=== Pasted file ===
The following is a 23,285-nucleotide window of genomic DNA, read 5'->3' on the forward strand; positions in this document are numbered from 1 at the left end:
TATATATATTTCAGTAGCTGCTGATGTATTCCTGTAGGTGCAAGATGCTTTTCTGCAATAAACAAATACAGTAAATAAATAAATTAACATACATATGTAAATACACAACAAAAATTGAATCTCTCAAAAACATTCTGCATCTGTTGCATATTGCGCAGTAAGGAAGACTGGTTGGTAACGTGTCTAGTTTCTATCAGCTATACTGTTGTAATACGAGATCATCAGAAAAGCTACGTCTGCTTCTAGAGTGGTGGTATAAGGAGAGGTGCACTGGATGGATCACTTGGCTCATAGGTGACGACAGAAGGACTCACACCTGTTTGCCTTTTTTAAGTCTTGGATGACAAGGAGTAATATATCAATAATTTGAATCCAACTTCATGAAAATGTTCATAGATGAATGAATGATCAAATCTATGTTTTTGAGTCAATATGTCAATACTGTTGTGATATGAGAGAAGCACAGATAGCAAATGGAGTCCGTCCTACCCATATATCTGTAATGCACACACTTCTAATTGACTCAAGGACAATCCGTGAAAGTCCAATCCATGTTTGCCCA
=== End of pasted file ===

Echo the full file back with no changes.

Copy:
The following is a 23,285-nucleotide window of genomic DNA, read 5'->3' on the forward strand; positions in this document are numbered from 1 at the left end:
TATATATATTTCAGTAGCTGCTGATGTATTCCTGTAGGTGCAAGATGCTTTTCTGCAATAAACAAATACAGTAAATAAATAAATTAACATACATATGTAAATACACAACAAAAATTGAATCTCTCAAAAACATTCTGCATCTGTTGCATATTGCGCAGTAAGGAAGACTGGTTGGTAACGTGTCTAGTTTCTATCAGCTATACTGTTGTAATACGAGATCATCAGAAAAGCTACGTCTGCTTCTAGAGTGGTGGTATAAGGAGAGGTGCACTGGATGGATCACTTGGCTCATAGGTGACGACAGAAGGACTCACACCTGTTTGCCTTTTTTAAGTCTTGGATGACAAGGAGTAATATATCAATAATTTGAATCCAACTTCATGAAAATGTTCATAGATGAATGAATGATCAAATCTATGTTTTTGAGTCAATATGTCAATACTGTTGTGATATGAGAGAAGCACAGATAGCAAATGGAGTCCGTCCTACCCATATATCTGTAATGCACACACTTCTAATTGACTCAAGGACAATCCGTGAAAGTCCAATCCATGTTTGCCCA